BB vandalism makes her wonder why she tries

Register news clerk Wednesday night I was sitting at home thinking about how good I was feeling. For
Lori Koelsch
May 24, 2010

 

Register news clerk

Wednesday night I was sitting at home thinking about how good I was feeling. For the first time in quite a while my bills were all up-to-date, I felt like maybe things might be falling back into place after several years of scraping by on two minimum wage jobs, and thanks to my dad's support, I finally thought that perhaps I might be able to see a little light at the end of a very long, tight, depressing tunnel. I went to bed smiling and had one of the best night's sleep I'd had in months.

Corny as it sounds, Thursday morning I got up with a little song in my heart and prepared for a good day.

Then I went out to my car.

I was running a bit late so I was just a bit distracted, so at first I thought there were ice crystals on the driver's side back door. I put my hand up to it and my hand went right through the opening that was, the night before, a window.

A very kind, understanding Sandusky Police officer told me my car was just one of about 30 whose windows were shot out over night. He took my name for the report. He gave me the case number to report to my insurance company. He told me they had suspects in custody but he doubted there would be any chance at restitution.

My day job requires I at least show up to avoid absentee points and maybe a write-up, so I get in my car and notice two bullet-like holes in my windshield. I call the police to add that to the report. As I drive I can hear glass from the back window crinkling, crackling and raining out of the door. I arrive at work, punch in, talk to my supervisor, punch out and head home, all the while knowing the $31.20 I was losing by not working was just the beginning of my losses for the day.

I get back home and call the insurance company. I'm covered, thank goodness, with a $250 deductible.

I was the first call Randal at Butler Glass had that day, but by no means his last. He was able to order my windows and get me in at 11 a.m. The damage was repaired within hours. The total cost came to $512 -- $250 for me, $262 for the insurance company.

I went to my night job and stewed.

Friday morning I again called SPD. I asked if I needed to do anything to press charges. I was told the juvenile prosecutors office would handle it all.

By this point I'd moved beyond shock and into anger, in a big way. I wanted someone to pay. Somebody needed to take responsibility for this and since these were children who were out and about at ungodly hours, my anger focused on their parents as well.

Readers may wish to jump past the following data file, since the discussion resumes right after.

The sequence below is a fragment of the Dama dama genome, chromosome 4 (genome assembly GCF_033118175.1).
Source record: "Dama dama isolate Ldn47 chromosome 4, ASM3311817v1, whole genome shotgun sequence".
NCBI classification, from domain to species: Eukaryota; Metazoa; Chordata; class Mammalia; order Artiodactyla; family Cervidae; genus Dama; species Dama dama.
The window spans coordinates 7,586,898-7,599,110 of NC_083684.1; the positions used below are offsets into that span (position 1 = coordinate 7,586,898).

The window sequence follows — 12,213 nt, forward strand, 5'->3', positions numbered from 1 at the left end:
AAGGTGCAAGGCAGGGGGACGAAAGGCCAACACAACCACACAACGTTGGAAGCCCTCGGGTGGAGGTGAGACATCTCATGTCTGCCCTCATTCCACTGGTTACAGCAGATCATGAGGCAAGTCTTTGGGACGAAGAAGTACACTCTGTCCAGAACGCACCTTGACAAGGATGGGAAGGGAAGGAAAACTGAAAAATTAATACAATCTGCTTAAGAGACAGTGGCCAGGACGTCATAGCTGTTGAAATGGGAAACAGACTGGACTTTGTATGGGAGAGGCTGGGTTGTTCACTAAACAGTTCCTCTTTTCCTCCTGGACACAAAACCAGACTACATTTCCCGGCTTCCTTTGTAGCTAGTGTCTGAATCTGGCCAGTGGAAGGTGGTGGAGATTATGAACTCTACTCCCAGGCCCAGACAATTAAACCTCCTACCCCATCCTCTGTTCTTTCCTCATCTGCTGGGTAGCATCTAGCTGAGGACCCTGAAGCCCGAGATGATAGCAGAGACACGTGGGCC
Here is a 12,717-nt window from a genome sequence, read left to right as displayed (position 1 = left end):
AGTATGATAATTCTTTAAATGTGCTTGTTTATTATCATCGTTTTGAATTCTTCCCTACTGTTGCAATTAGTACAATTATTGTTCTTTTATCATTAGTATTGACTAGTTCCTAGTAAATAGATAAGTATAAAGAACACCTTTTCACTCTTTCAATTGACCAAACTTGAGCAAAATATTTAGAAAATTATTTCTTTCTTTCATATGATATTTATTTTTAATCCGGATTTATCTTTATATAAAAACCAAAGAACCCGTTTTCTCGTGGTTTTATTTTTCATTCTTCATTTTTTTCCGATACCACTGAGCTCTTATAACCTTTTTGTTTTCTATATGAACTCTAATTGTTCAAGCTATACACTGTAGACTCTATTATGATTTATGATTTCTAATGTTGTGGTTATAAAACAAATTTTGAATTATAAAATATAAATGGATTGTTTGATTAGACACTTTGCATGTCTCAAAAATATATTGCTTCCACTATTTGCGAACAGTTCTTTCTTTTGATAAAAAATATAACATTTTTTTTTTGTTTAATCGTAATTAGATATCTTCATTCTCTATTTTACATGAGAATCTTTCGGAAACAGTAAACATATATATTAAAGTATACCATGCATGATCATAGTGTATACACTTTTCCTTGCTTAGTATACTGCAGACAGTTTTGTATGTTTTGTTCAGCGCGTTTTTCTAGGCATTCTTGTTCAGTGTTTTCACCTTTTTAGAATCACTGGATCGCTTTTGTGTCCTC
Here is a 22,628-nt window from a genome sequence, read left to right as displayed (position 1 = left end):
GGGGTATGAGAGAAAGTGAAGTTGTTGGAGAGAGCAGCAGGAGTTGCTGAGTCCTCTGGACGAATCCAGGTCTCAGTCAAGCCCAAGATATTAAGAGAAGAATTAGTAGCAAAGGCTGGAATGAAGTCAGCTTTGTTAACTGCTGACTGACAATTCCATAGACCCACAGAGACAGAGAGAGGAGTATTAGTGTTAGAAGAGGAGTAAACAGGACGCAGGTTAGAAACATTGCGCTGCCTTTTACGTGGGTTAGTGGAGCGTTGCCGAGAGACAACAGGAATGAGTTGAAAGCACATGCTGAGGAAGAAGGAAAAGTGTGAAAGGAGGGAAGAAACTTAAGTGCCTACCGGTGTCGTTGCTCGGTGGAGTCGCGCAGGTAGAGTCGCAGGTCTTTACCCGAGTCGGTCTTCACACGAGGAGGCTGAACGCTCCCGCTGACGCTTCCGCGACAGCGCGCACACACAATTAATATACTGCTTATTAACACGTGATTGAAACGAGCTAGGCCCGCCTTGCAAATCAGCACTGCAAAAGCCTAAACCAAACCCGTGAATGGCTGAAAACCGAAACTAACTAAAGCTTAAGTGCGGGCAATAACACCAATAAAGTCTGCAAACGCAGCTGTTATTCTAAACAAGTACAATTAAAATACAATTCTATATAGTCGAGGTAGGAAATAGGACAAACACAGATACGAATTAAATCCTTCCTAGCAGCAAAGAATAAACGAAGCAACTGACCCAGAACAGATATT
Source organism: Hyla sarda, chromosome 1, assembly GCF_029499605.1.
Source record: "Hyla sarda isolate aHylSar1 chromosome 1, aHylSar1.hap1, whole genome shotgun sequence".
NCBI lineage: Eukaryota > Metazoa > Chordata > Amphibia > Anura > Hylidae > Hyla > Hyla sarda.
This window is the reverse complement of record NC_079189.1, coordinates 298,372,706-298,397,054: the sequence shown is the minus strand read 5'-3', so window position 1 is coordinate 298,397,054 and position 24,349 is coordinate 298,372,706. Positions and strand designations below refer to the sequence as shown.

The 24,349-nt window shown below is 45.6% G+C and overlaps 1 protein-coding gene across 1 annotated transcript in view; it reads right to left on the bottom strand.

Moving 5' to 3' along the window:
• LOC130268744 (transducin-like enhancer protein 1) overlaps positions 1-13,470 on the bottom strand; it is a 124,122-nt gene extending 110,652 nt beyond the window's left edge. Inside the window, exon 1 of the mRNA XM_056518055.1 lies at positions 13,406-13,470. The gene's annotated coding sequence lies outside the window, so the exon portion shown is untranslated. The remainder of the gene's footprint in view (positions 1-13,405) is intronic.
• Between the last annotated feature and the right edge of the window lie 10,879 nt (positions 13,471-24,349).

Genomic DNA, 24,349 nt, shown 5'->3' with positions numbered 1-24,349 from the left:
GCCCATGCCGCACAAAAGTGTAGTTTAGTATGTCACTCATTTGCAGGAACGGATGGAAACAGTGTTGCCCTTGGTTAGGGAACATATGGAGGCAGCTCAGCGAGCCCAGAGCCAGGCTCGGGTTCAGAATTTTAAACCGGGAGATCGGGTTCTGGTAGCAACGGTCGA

Why should I have to take the responsibility for someone else's children's recklessness? My insurance may go up, and I'm back in a financial hole through no fault of my own.

I struggle every day to keep a roof over my head, reliable transportation to my jobs, heat, electric and my phone. My extravagances are cable and internet. I haven't been able to buy new clothes in more than a year and one of the shoes I wear for my morning job is duct-taped to keep it in one piece. I work 60-65 hours a week, so I'm no sissy. And I'm no kid anymore. I'm more than three times the age of the oldest (alleged) hoodlum. I haven't seen a doctor or dentist in more time than I care to remember. Even with insurance, there's the deductible.

I used to have a $40,000-a-year job in downtown Detroit with a Fortune 500 company but decided to move home to Sandusky when my mother passed away; I chose to stay because my dad is here. I made the right decision, and I'd make it again. For the most part, the important part, my life is good.

However, I've been asking myself, ever since this fiasco began, why I try so hard. Maybe I should quit my jobs, get my landlord to Section 8 my apartment and get "into the system." HEAP, PIP, food stamps -- why not? Why fight every day just to survive the rat race?

Why should I take responsibility for my life? Clearly these children haven't been taught, by the age of 14, to be responsible for their actions, or that those actions affect more than their egocentric selves.

We all do stupid things as kids. I know I did. But I can also tell you that if I did it once, it was the last time because my parents made me accountable for my deeds.

I'd like to know how these parents plan to discipline their children.

Friday night, when I got home, there were no cars parked on our street. These children took away our feeling of well-being in our own neighborhood. How do their parents intend to bring that back?

I know kids will be kids, but aren't parents supposed to be parents?